Hundreds of Oklahomans gathered at the Mayflower Congregational UCC Church in Oklahoma City Friday in response to the Supreme Court’s decision to overturn Roe v. Wade.
“We are hoping that this is an opportunity for many people who are feeling distraught, angry and scared to come,” said Rev. Dr. Lori Walke, the Senior Pastor at Mayflower Congregational UCC.
At one point they were asked to shout how they were feeling, words like angry, tired, scared filled the church walls.
“If we don’t have autonomy over our bodies we can’t get to freedom,” said Tamya Cox-Touré, the Executive Director of The Oklahoma ACLU.
“This is not democracy, ripping away bodily autonomy for nearly half the population in the United States…it is not okay,” said Kendra Horn, a Senate Candidate.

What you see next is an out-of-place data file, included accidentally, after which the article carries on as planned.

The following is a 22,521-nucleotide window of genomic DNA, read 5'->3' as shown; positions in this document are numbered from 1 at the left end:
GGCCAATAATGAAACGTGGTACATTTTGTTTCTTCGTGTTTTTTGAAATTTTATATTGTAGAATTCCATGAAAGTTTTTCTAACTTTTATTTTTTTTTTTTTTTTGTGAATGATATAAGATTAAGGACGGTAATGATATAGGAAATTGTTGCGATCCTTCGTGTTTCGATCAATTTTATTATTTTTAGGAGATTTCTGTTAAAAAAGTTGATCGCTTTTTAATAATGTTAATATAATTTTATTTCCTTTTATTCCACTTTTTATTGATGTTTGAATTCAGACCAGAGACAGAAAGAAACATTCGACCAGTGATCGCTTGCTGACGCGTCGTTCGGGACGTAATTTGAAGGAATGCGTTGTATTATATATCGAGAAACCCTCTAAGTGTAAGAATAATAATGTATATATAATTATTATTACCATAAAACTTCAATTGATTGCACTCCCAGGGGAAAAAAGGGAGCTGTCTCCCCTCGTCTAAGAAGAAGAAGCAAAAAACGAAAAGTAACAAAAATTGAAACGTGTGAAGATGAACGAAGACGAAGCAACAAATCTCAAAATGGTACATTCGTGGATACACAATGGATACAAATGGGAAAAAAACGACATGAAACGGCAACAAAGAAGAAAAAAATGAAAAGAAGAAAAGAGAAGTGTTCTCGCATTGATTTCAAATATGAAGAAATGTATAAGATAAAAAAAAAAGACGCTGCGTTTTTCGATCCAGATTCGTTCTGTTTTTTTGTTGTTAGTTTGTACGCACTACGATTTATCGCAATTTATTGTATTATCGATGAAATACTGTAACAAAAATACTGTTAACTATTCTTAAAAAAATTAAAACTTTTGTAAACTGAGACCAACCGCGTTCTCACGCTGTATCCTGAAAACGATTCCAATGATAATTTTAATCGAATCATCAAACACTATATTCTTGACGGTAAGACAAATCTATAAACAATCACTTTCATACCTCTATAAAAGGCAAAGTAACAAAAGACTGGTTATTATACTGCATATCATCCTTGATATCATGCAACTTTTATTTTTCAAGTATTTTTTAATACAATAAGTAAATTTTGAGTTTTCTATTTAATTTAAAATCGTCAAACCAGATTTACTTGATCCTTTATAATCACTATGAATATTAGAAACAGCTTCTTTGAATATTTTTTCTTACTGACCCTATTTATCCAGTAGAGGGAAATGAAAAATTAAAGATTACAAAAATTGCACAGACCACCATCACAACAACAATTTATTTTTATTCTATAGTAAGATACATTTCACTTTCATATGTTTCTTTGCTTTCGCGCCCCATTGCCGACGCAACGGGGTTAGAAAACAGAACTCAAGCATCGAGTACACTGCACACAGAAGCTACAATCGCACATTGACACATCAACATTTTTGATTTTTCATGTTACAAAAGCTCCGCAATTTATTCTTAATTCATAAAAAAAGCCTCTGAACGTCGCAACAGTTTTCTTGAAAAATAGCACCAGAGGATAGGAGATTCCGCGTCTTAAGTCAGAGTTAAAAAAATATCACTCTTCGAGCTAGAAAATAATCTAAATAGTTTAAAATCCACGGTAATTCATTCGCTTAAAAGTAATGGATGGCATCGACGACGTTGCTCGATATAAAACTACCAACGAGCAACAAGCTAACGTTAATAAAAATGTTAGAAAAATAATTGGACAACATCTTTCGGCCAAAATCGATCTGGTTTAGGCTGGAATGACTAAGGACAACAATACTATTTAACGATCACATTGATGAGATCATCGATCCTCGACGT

Kaycee Tetreault said she has never spoken about her sexual assault.
“I myself was raped at 14 and I could have easily been one of the one of those young kids who falls pregnant due to rape. I wouldn’t blame any of those victims for not coming out for fear of future laws,” she said.
She said the Supreme Court’s Decision to overturn Roe V. Wade gave her the courage to tell her story.
“I just don’t think that the sperm of my rapist is more important than my rights and my choices,” she said.
Overcome with anger and sadness she found herself with a sign at a place of worship.
“I think some people think a church is a weird location, but I think it’s a fantastic location,” she said.
“This is a matter of faith for us, we believe that God created us as capable morale agents,” said Walke.
A sense of community brought her comfort during an uncertain time.
“I’m glad that there are people out here and even though I am only representing my personal story on my sign there are so many reasons why this is wrong and why this needs to be changed,” said Tetreault.
“Community is sacred, but our liberation is not confined to the systems that have been defined to oppress us,” said Cox-Touré.